By Steve Simpson
In November, a federal appellate court ruled that six neighbors in the tiny subdivision of Parker North, Colo., should not have been forced to register with the government and comply with burdensome campaign finance laws simply for opposing a ballot issue involving the annexation of their neighborhood.
In Sampson v. Buescher, a panel of the 10th U.S. Circuit Court of Appeals unanimously recognized the severe burden Colorado’s campaign finance laws imposed on grassroots political activists. The court ruled, “The average citizen cannot be expected to master on his or her own the many campaign financial-disclosure requirements set forth in Colorado’s constitution, the Campaign Act, and the Secretary of State’s Rules Concerning Campaign and Political Finance.”
IJ client Karen Sampson said, “This ruling is a complete vindication of what we’ve said all along. Campaign regulations and red tape serve no purpose in local ballot issue elections other than to make political participation more difficult for ordinary citizens.”
For a brief and funny video discussing this lawsuit, visit IJ’s site: www.ij.org/2504.
Sampson and her neighbors first learned about Colorado’s campaign finance laws when they organized to oppose the annexation of their neighborhood into the adjacent town of Parker. The group talked to neighbors, circulated postcards and planted yard signs. But in Colorado and other states, when two or more people spend more than $200 to speak out about a ballot issue, they must register with the state as an “issue committee” and comply with rules and regulations that rival the tax laws in their complexity. Issue committees must appoint a registered agent, open separate bank accounts, and disclose all contributions and expenditures of more than $20 for things like yard signs and fliers. Because Sampson and the others failed to register with the government before speaking, the principal proponents of the annexation used Colorado’s campaign finance laws to sue them.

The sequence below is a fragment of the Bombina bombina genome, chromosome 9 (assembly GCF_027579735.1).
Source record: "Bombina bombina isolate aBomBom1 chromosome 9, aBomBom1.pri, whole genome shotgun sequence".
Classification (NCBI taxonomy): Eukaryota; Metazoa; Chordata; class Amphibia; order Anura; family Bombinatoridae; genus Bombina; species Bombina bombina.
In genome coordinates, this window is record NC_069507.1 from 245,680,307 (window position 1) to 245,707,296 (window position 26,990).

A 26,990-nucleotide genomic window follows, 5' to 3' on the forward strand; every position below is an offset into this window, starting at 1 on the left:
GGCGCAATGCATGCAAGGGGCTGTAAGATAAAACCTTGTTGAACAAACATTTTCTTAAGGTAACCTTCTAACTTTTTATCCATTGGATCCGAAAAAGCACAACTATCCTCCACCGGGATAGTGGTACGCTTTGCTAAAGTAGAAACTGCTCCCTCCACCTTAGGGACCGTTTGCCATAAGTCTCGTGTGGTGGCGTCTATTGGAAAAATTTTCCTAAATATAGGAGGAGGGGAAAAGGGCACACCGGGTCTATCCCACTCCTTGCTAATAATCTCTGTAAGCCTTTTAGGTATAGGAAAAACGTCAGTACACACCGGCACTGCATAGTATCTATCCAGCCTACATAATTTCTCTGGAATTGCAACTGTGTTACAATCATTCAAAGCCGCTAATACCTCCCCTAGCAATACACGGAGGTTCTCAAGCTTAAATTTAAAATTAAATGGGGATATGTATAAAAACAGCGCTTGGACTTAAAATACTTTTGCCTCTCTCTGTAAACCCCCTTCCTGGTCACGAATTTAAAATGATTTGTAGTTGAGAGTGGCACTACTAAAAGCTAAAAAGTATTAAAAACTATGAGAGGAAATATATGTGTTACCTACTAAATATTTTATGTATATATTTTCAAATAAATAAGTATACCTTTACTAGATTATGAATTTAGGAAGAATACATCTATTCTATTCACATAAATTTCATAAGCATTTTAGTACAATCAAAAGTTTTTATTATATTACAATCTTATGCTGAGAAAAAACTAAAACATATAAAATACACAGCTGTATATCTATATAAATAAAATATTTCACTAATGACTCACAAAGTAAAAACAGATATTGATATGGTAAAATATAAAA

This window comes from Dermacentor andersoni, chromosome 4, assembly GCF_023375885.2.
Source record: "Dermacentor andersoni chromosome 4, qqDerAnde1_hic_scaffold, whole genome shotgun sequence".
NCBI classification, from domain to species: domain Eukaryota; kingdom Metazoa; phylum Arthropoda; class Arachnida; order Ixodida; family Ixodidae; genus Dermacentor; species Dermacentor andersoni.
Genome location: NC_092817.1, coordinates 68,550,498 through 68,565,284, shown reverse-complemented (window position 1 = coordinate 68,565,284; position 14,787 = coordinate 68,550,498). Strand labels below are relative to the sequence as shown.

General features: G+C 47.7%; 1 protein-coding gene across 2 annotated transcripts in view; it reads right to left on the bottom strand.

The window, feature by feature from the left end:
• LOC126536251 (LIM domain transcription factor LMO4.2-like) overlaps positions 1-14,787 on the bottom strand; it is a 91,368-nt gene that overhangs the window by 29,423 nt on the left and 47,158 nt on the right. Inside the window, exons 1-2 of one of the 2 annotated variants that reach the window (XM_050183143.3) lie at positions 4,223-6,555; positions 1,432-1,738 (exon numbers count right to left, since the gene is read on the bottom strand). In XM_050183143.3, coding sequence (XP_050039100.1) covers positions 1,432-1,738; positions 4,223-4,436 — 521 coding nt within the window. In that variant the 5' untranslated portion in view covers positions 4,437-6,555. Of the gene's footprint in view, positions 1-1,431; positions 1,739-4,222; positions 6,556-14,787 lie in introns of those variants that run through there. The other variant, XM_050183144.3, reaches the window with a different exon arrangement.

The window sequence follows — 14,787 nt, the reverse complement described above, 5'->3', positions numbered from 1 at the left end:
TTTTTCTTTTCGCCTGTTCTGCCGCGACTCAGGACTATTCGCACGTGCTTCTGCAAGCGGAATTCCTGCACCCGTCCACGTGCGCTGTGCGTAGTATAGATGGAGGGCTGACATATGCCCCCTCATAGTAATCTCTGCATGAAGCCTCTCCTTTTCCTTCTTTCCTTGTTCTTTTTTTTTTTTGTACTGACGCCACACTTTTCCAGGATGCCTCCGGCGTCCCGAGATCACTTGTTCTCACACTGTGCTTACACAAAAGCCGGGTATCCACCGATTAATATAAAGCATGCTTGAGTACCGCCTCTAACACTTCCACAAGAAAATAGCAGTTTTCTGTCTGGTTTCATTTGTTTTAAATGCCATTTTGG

This ruling means that grassroots political activists in Colorado and the other states in the 10th Circuit can speak freely without fear of being sued by their political opponents. The Court recognized that states have little or no interest in requiring groups that simply wish to speak out for and against ballot issues to register and comply with complicated disclosure rules.
Freedom of speech means that citizens, not government, get to decide whether to disclose their identities when they speak out about ballot issues. For those who don’t trust anonymous speech, the solution is to not listen to it.
The court’s decision is supported by IJ’s strategic research. Campaign Finance Red Tape, Dr. Jeffrey Milyo of the University of Missouri asked 255 people to fill out the registration and disclosure forms for a small political group. Not one participant managed to do so correctly. The average correct score was just 41 percent.
Each person could have been subject to fines and penalties in real life. Like those in Parker North, participants found the red tape was “worse than the IRS!” and said it would make them less likely to get involved in politics. Milyo’s research was featured on ABC’s 20/20.
This is yet another important victory in the Institute for Justice’s efforts to protect free speech from government-imposed restrictions in the guise of so-called campaign finance “reforms.” In March, IJ, working together with the Center for Competitive Politics, won in the D.C. Circuit Court of Appeals on behalf of SpeechNow.org, a group of individuals who are now free to pool their money without limits to run independent political ads for or against candidates based on their support for the First Amendment. As of last month, at least 50 new SpeechNow-styled groups were established to participate in the 2010 election. Last year, IJ successfully challenged Florida’s “electioneering communications” law—the broadest regulation of political speech in the nation. And on November 23, the U.S. Supreme Court will have considered whether to accept the Institute for Justice’s challenge to Arizona’s so-called “Clean Elections” system.
With all of this progress, plus the launch of IJ’s Citizen Speech endeavor, IJ continues to set the pace and the direction in the fight for free speech.
Steve Simpson is an IJ senior attorney.